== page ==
- By Kelly
- 11 September, 2013
- Comments Off
Kelly Moulton, CCO
The following was written on an unexpectedly upgraded-to-upper-deck delightful flight from Amsterdam to Chicago.
1) We must be careful not to get too caught up in our hype.
Have you ever watched TV recently with non industry types, and some Tweets come up on the screen and they say, “Oh God, can they get this crap off the screen?” This just happened to me recently, sitting at my future brother-in-law’s home in Norway, and we were watching the Prime Minister debates on TV2. He did not make the connection that providing such Tweets is exactly what I do, nor was he at all abashed when I said, TV2 is my customer, and we are about to launch a new Twitter format for the Premier League football coverage.
He just pointed at the screen, “Read that one. I mean really, who cares?”
I lamely said, “well, I’m not the editor man, I just provide the technology.”
Wrong answer Kel.
I then recovered and talked about what would make it relevant – what if you could see which regions they were coming from? Would that help a bit? What if one Tweet was an actual featured question for the candidates? What if there was a poll and the graphic showed an opinion meter in realtime? What if the host made it explicit that he was using Twitter to canvas questions and would choose a few during the broadcast – would any of these make a difference?
Of course it would – and what I say above is pretty obvious.
But I am still pretty amazed how unthoughtful we all are about thinking in terms of meaningful editorial formats. People speak in terms of “aggregated data” and “streams” rather than The Story. I’ve just stopped going to those tech conferences thinly disguised as TV conferences.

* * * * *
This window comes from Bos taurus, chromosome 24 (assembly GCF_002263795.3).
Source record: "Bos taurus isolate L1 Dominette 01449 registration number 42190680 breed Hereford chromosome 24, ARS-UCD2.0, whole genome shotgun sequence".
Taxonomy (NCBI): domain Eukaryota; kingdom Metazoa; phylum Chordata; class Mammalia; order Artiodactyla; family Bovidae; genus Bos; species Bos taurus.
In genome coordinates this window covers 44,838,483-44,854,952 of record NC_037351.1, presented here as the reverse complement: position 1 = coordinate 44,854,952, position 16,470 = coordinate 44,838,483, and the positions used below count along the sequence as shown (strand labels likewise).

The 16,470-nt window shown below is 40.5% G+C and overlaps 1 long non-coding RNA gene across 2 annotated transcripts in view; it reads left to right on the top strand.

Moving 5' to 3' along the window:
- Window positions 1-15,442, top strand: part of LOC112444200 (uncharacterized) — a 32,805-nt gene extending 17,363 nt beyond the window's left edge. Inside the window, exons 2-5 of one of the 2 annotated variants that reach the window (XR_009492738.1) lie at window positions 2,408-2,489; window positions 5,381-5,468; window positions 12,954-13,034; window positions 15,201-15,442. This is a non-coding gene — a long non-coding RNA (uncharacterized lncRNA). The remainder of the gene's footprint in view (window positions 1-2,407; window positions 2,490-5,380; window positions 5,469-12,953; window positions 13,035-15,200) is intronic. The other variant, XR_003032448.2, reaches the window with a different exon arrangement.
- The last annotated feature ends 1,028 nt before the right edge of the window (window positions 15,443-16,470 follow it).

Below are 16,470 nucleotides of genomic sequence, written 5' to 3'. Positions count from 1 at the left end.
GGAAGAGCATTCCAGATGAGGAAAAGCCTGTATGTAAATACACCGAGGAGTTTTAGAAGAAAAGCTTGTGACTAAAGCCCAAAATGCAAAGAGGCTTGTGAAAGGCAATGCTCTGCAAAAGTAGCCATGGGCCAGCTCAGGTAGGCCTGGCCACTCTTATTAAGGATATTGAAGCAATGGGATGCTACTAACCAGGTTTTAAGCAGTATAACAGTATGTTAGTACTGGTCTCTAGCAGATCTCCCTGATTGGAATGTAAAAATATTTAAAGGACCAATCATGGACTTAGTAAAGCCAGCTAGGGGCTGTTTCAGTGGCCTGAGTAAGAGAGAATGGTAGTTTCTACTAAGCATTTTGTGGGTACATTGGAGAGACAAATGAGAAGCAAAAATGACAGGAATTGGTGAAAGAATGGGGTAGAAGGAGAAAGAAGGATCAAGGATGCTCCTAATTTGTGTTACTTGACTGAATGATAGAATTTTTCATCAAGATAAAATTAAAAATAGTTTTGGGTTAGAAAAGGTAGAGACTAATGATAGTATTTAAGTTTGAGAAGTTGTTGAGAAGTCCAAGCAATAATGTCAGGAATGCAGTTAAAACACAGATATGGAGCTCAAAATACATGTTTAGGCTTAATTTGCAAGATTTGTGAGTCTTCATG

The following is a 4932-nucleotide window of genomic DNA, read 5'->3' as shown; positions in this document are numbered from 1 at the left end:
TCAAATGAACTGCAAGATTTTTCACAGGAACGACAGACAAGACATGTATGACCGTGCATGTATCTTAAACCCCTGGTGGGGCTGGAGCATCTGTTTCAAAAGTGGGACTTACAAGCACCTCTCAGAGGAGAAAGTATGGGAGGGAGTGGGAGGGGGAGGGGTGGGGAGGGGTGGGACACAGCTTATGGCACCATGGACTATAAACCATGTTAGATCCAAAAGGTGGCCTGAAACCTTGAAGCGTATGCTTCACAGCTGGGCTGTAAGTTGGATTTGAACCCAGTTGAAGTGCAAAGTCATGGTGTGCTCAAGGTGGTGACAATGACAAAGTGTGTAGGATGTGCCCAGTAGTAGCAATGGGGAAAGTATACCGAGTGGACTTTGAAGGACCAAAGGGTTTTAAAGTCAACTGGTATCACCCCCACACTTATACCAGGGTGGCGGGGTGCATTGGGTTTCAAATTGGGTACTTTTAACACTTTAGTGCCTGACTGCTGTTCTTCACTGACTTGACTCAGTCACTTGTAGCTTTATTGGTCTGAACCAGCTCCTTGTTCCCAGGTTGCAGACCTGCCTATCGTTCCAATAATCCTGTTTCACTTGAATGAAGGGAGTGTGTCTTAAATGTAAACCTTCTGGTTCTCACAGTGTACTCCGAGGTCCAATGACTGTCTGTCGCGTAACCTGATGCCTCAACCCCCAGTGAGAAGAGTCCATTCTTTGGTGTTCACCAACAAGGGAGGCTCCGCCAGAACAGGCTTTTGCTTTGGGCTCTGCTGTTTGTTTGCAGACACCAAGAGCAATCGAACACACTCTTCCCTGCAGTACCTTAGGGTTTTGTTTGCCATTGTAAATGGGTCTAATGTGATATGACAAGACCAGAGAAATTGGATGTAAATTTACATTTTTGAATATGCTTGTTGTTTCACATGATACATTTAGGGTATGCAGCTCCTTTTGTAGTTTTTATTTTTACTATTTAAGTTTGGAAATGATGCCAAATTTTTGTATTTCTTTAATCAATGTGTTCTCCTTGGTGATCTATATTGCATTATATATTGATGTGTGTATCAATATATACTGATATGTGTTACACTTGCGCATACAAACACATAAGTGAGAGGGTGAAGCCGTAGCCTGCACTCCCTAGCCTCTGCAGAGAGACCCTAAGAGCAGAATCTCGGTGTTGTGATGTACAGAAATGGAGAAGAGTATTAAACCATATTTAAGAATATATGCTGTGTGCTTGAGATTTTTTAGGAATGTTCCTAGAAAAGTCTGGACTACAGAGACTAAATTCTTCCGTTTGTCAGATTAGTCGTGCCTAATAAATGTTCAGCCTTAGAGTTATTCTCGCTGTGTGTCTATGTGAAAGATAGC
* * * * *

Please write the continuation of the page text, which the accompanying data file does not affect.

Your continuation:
What can social do to help source, drive and tell The Story? Period.
What does it look like onair? What does it look like in the audience’s hands on the mobile?
If we let technology drive this industry, it will die. If we continue to let mobile, digital and Big Data vendors run loose around town trying to play Broadcast Journalism Catch-Up, grabbing the mikes at conferences and spouting a bunch of industry technospeak that actually does not amount to anything concrete from a journalism perspective, then social will be yet another technology fad rather than a meaningful evolution in TV Storytelling.
We need to involve Journalists. Producers. Graphics. The Talent.
2) Drip feed me please, don’t give me the proverbial firehose. We are training an audience to engage and this will take time. Think 10 years for mass response and appeal (if we get the formats right, that is, see #1). We need to be patient and think in terms of seasons, years, not special events and one-off novelty exercises.
One of my favorite customers, whom I will sadly leave nameless as I am trying to make this a genuine “think piece” rather than a sales piece thinly disguised as a think piece, has enjoyed success by thinking of social tv as TV rather than “social tv” per se. What do I mean by this? Or rather, what does he mean by this?
He is an executive producer of a Monday – Friday daily evening news program. Two hours. Live.
From the get-go, he said “I do not want this social thing to be a band-aid.”
Simply: “I want it to be good television.”
He did not want to feel like he was ticking the social tv checkbox so he could make the digerati happy, and he did not want to do it unless the host was completely onboard and behind it.
He also did not want to do too much all at once – this is key. Again, we are training an audience and this will take time. Drip feed them formats one by one.
So he chose a powerful, clear voting format and got behind it:
got behind it graphically
got behind it editorially (ie it is a distinct agenda item on the daily rundown planning session with all hands on deck)